Pete Steindl had, of course, nothing to do with the loss of the Ashes. Yet, while Andy Flower, his England counterpart, was fending off questions about the ease with which his men had delivered the Ashes urn back to Australian ownership, it emerged that Steindl could not persuade himself and others that he should remain in his job after last month's failure to guide his team to the T20 World Cup finals.
On a human level the comparison seems hideously unfair.
Flower remains hugely respected because he has won a few Test series and a T20 World Cup as head of the cricket division of an organisation whose resources in terms of finance and personnel are matched only by those of India.
From the longest established meaningful first-class cricket set-up, where players hone their talents with and against the very best, he starts off being able to select any European player and does not have to stop there. A full team of Flower's fellow Africans have represented England in recent years, not to mention a couple of Australians.
Scotland have imported heavily down the years too but, like world cricket's other associate nations who operate on the rung below Test status, only have access to those not good enough to play at international level in their homelands.
Even so, Scotland has developed a reputation for playing those second-tier England players who recognise that their time at Test level may never come. With that in mind, one of the more remarkable statistical anomalies I have encountered in recent years is that, of the 16 batsmen to come to the crease when a mostly homegrown Scotland XI put together by Steindl faced England at The Grange in 2010, only one was born in England.
Adding to the irony, that sole figure - Paul Collingwood - is now helping to coach Scotland. He ended the match batting with the Irishman Eoin Morgan, after the South African-born trio of Craig Kieswetter, Andrew Strauss and Kevin Pietersen had come and gone.
Whose failure this cricketing winter has been the greater, then, and who consequently deserved to pay the price? Flower has probably made enough money to retire on, having had almost limitless resources at his disposal, yet he still seems to have his future in his own hands. Steindl, on the other hand, will have been reasonably, but by no means extravagantly, remunerated and must now seek a new job after years of trying to make very little, in comparative terms, go as far as possible.
My reflections are couched in these terms for two reasons.
Firstly, exposure to many supposedly excellent coaches down the years has only reinforced the view that, for all that bad coaches can wreck teams, even the very best depend on the talent available.
Secondly, and perhaps more relevantly, I will admit there is a personal element at play because, in my limited dealings with Steindl, he has come across as a very decent individual who sought to be as honest and straightforward as he could in his public analysis and assessments of performance.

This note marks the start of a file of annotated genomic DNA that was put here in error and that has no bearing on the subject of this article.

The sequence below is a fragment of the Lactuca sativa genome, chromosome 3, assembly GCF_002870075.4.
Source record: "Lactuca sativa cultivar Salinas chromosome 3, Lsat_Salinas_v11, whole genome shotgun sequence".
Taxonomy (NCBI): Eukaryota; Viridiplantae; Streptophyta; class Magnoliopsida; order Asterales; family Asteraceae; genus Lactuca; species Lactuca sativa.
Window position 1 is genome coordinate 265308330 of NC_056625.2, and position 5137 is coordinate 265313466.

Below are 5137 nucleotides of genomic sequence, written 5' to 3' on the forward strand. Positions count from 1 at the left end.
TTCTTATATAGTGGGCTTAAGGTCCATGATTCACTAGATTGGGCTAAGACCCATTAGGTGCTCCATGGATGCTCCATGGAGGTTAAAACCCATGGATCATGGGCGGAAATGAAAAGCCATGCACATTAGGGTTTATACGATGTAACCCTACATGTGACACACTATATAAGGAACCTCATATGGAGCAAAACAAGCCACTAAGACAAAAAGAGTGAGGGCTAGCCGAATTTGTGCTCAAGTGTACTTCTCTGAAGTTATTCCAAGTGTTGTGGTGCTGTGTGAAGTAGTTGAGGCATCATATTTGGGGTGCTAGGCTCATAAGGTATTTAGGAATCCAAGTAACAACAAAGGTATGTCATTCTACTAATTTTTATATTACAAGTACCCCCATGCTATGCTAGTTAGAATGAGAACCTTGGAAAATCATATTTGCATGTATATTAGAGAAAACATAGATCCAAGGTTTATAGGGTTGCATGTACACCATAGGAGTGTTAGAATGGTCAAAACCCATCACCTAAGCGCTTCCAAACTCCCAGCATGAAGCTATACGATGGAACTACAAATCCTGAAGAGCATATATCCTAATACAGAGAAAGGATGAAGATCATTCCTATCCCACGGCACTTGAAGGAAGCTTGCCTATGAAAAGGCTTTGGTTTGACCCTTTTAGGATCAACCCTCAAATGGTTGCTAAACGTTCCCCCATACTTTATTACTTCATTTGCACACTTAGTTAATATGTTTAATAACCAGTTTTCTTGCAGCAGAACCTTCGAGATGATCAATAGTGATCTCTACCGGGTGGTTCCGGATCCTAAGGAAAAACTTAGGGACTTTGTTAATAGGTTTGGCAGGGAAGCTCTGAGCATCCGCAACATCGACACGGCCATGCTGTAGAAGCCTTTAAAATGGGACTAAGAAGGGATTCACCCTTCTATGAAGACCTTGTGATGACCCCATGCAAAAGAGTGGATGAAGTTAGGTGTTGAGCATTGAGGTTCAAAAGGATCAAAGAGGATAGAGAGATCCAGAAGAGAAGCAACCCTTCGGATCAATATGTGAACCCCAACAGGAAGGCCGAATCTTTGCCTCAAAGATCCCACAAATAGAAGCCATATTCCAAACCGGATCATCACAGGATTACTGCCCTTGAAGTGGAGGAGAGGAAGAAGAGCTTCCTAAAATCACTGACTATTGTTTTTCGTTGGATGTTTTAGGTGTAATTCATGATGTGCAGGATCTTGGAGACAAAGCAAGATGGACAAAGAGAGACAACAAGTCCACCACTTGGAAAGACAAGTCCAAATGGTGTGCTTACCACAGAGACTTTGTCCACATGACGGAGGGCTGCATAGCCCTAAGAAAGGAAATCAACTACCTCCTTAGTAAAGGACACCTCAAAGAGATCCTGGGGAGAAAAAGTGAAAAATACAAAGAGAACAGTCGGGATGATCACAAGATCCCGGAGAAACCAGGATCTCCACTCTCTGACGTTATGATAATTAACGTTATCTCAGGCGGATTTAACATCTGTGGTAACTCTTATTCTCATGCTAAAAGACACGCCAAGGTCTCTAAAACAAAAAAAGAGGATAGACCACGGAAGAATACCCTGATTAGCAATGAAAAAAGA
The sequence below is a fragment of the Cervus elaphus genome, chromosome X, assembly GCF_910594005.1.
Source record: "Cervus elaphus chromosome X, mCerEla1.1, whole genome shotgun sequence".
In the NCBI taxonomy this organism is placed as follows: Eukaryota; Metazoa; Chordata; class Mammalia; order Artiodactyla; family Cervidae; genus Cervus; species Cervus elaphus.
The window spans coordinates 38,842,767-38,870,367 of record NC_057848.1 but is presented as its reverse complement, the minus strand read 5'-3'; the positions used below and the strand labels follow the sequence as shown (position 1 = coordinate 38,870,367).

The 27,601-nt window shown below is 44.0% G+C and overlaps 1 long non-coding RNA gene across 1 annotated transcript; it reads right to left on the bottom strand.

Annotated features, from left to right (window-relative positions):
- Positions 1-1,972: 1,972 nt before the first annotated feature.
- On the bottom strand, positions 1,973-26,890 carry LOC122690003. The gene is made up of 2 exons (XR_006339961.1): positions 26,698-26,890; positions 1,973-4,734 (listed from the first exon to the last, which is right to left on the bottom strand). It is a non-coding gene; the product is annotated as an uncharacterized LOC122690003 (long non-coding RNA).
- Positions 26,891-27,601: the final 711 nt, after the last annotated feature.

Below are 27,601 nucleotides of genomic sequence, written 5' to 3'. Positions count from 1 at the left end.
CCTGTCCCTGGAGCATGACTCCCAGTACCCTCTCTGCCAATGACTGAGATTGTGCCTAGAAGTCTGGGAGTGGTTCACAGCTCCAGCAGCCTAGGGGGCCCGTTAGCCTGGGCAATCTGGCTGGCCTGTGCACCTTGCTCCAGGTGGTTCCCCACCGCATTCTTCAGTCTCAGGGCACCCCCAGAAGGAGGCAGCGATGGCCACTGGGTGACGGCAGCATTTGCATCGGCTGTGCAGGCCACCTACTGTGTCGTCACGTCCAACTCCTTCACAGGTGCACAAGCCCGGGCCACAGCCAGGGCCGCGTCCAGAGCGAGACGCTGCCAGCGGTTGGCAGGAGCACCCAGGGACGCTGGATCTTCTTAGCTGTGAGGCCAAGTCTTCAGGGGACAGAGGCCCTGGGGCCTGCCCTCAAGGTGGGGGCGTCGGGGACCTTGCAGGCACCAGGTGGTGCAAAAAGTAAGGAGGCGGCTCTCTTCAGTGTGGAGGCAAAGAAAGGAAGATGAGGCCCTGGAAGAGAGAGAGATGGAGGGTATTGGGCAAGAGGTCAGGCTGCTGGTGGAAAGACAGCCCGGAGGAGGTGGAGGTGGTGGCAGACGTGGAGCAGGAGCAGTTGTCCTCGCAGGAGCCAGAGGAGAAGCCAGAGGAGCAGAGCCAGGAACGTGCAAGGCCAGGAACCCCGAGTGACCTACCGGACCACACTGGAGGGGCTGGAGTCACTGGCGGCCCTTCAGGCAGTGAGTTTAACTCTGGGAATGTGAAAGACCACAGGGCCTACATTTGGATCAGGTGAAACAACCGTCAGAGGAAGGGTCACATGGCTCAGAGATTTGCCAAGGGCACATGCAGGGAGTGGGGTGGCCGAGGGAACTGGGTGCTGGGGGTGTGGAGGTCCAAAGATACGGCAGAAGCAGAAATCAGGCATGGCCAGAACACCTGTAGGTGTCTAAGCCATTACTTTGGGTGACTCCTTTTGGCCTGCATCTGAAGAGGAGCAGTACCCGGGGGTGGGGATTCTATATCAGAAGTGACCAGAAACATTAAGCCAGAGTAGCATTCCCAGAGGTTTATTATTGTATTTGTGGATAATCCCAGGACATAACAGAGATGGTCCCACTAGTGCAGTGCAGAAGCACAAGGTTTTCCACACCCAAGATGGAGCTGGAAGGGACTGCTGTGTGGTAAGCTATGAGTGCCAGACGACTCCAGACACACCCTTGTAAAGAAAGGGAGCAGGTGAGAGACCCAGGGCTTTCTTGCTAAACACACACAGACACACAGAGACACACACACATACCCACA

Having taken over at a very difficult time six years ago, he also appeared, through intelligent selection, man-management and understanding of the environment in which he was operating, to sort out some serious problems within the Scotland squad set-up that had proved beyond his predecessors.
I also believe the nature of cricket - no sport is more dependent on repeated exposure to the level at which you aspire to play and more brutal to those incapable of making the step up - makes his the most difficult job in Scottish sport.
Whether playing as the national team or as the Saltires, his collection of low-paid full-time players and part-timers play most of their highest profile cricket either against teams that play far more high-class international cricket or English county sides who have full-time, summer-long fixture lists.
This was always always going to be a vital winter for him following a very difficult year. It began with five defeats by an Afghanistan side whose resources make Scotland's look vast and, in 14 international matches thereafter, the only wins - five in all - were all achieved against Kenya in a fortnight in Aberdeen.
Among the defeats, while they have never had to chase more than the 500 runs England have needed in all three matches in this Ashes series, there have been fearful thrashings by Afghanistan, Australia and Ireland, while the Saltires' final YB40 campaign against the counties was dismal, too.
This winter, though, facing only their fellow associates, would provide us with evidence of what had been gained from that exposure to higher-class opposition.
The true test was expected to be the bid for one of two places at the 50-over World Cup; claiming one of the six places in the T20 World Cup finals was expected to be routine. That it did not prove so - the Scots finished seventh - has forced hands sooner than expected.
The decision, then, may be the right one, but I, for one, am sorry to see Steindl go. I just hope that no-one involved with Cricket Scotland believes that he alone is responsible.